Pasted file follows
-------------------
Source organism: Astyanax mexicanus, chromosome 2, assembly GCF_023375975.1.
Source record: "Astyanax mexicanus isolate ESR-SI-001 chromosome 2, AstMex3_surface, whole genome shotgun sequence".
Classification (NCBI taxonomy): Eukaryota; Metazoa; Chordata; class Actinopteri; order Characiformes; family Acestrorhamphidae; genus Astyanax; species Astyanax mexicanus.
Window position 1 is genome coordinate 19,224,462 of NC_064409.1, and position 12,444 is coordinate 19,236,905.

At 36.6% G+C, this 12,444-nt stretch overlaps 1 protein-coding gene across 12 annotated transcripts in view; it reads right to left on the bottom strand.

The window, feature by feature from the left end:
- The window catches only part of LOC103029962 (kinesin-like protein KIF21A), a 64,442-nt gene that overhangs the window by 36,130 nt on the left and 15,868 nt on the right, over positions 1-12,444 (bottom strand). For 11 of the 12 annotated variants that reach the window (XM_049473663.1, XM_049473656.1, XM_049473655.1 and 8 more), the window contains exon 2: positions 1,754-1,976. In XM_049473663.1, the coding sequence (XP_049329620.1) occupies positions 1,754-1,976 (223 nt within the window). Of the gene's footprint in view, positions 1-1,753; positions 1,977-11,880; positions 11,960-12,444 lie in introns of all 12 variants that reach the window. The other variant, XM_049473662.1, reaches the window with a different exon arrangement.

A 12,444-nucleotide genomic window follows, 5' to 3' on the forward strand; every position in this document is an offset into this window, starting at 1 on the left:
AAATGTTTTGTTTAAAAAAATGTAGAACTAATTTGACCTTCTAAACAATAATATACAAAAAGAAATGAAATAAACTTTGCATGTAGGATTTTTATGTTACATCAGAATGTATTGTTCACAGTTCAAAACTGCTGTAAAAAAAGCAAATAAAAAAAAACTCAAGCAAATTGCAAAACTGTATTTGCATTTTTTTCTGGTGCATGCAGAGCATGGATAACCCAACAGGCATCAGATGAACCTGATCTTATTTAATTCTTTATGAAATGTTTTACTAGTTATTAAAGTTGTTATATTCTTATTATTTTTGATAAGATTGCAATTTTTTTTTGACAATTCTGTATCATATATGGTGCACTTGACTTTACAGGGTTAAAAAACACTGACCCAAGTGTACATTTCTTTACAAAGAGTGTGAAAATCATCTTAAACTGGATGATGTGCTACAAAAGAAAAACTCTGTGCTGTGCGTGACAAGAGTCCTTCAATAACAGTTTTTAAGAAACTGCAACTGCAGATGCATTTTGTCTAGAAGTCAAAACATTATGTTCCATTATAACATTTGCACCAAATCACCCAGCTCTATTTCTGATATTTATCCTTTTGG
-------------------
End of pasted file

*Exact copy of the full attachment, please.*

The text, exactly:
Source organism: Astyanax mexicanus, chromosome 2, assembly GCF_023375975.1.
Source record: "Astyanax mexicanus isolate ESR-SI-001 chromosome 2, AstMex3_surface, whole genome shotgun sequence".
Classification (NCBI taxonomy): Eukaryota; Metazoa; Chordata; class Actinopteri; order Characiformes; family Acestrorhamphidae; genus Astyanax; species Astyanax mexicanus.
Window position 1 is genome coordinate 19,224,462 of NC_064409.1, and position 12,444 is coordinate 19,236,905.

At 36.6% G+C, this 12,444-nt stretch overlaps 1 protein-coding gene across 12 annotated transcripts in view; it reads right to left on the bottom strand.

The window, feature by feature from the left end:
- The window catches only part of LOC103029962 (kinesin-like protein KIF21A), a 64,442-nt gene that overhangs the window by 36,130 nt on the left and 15,868 nt on the right, over positions 1-12,444 (bottom strand). For 11 of the 12 annotated variants that reach the window (XM_049473663.1, XM_049473656.1, XM_049473655.1 and 8 more), the window contains exon 2: positions 1,754-1,976. In XM_049473663.1, the coding sequence (XP_049329620.1) occupies positions 1,754-1,976 (223 nt within the window). Of the gene's footprint in view, positions 1-1,753; positions 1,977-11,880; positions 11,960-12,444 lie in introns of all 12 variants that reach the window. The other variant, XM_049473662.1, reaches the window with a different exon arrangement.

A 12,444-nucleotide genomic window follows, 5' to 3' on the forward strand; every position in this document is an offset into this window, starting at 1 on the left:
AAATGTTTTGTTTAAAAAAATGTAGAACTAATTTGACCTTCTAAACAATAATATACAAAAAGAAATGAAATAAACTTTGCATGTAGGATTTTTATGTTACATCAGAATGTATTGTTCACAGTTCAAAACTGCTGTAAAAAAAGCAAATAAAAAAAAACTCAAGCAAATTGCAAAACTGTATTTGCATTTTTTTCTGGTGCATGCAGAGCATGGATAACCCAACAGGCATCAGATGAACCTGATCTTATTTAATTCTTTATGAAATGTTTTACTAGTTATTAAAGTTGTTATATTCTTATTATTTTTGATAAGATTGCAATTTTTTTTTGACAATTCTGTATCATATATGGTGCACTTGACTTTACAGGGTTAAAAAACACTGACCCAAGTGTACATTTCTTTACAAAGAGTGTGAAAATCATCTTAAACTGGATGATGTGCTACAAAAGAAAAACTCTGTGCTGTGCGTGACAAGAGTCCTTCAATAACAGTTTTTAAGAAACTGCAACTGCAGATGCATTTTGTCTAGAAGTCAAAACATTATGTTCCATTATAACATTTGCACCAAATCACCCAGCTCTATTTCTGATATTTATCCTTTTGG